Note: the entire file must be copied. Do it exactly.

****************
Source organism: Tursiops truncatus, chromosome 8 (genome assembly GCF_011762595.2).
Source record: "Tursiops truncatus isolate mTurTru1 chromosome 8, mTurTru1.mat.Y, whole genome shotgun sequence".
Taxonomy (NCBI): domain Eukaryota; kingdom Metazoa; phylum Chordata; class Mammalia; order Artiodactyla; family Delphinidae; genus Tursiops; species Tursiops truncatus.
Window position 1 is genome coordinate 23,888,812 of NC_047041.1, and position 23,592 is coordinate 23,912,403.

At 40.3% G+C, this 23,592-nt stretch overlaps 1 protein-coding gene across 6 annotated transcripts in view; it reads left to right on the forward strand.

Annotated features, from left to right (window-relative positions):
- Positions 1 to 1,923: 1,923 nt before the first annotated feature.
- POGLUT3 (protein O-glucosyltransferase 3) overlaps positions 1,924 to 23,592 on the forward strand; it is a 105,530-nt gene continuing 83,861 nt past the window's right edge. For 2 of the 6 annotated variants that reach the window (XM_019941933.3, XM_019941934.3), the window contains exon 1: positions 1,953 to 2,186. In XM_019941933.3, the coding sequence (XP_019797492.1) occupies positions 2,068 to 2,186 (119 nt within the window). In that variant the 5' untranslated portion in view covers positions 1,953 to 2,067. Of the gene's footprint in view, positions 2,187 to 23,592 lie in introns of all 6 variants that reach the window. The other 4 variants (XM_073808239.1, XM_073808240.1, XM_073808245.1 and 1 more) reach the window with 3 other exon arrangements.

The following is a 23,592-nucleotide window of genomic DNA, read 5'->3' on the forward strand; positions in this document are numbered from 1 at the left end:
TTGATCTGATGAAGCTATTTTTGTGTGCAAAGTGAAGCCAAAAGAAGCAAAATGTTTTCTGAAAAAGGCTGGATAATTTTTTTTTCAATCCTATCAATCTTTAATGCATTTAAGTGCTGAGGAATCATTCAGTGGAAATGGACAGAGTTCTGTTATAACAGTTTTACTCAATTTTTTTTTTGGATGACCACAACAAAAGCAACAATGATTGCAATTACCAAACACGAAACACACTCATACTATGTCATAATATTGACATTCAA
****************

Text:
Source organism: Tursiops truncatus, chromosome 8 (genome assembly GCF_011762595.2).
Source record: "Tursiops truncatus isolate mTurTru1 chromosome 8, mTurTru1.mat.Y, whole genome shotgun sequence".
Taxonomy (NCBI): domain Eukaryota; kingdom Metazoa; phylum Chordata; class Mammalia; order Artiodactyla; family Delphinidae; genus Tursiops; species Tursiops truncatus.
Window position 1 is genome coordinate 23,888,812 of NC_047041.1, and position 23,592 is coordinate 23,912,403.

At 40.3% G+C, this 23,592-nt stretch overlaps 1 protein-coding gene across 6 annotated transcripts in view; it reads left to right on the forward strand.

Annotated features, from left to right (window-relative positions):
- Positions 1 to 1,923: 1,923 nt before the first annotated feature.
- POGLUT3 (protein O-glucosyltransferase 3) overlaps positions 1,924 to 23,592 on the forward strand; it is a 105,530-nt gene continuing 83,861 nt past the window's right edge. For 2 of the 6 annotated variants that reach the window (XM_019941933.3, XM_019941934.3), the window contains exon 1: positions 1,953 to 2,186. In XM_019941933.3, the coding sequence (XP_019797492.1) occupies positions 2,068 to 2,186 (119 nt within the window). In that variant the 5' untranslated portion in view covers positions 1,953 to 2,067. Of the gene's footprint in view, positions 2,187 to 23,592 lie in introns of all 6 variants that reach the window. The other 4 variants (XM_073808239.1, XM_073808240.1, XM_073808245.1 and 1 more) reach the window with 3 other exon arrangements.

The following is a 23,592-nucleotide window of genomic DNA, read 5'->3' on the forward strand; positions in this document are numbered from 1 at the left end:
TTGATCTGATGAAGCTATTTTTGTGTGCAAAGTGAAGCCAAAAGAAGCAAAATGTTTTCTGAAAAAGGCTGGATAATTTTTTTTTCAATCCTATCAATCTTTAATGCATTTAAGTGCTGAGGAATCATTCAGTGGAAATGGACAGAGTTCTGTTATAACAGTTTTACTCAATTTTTTTTTTGGATGACCACAACAAAAGCAACAATGATTGCAATTACCAAACACGAAACACACTCATACTATGTCATAATATTGACATTCAA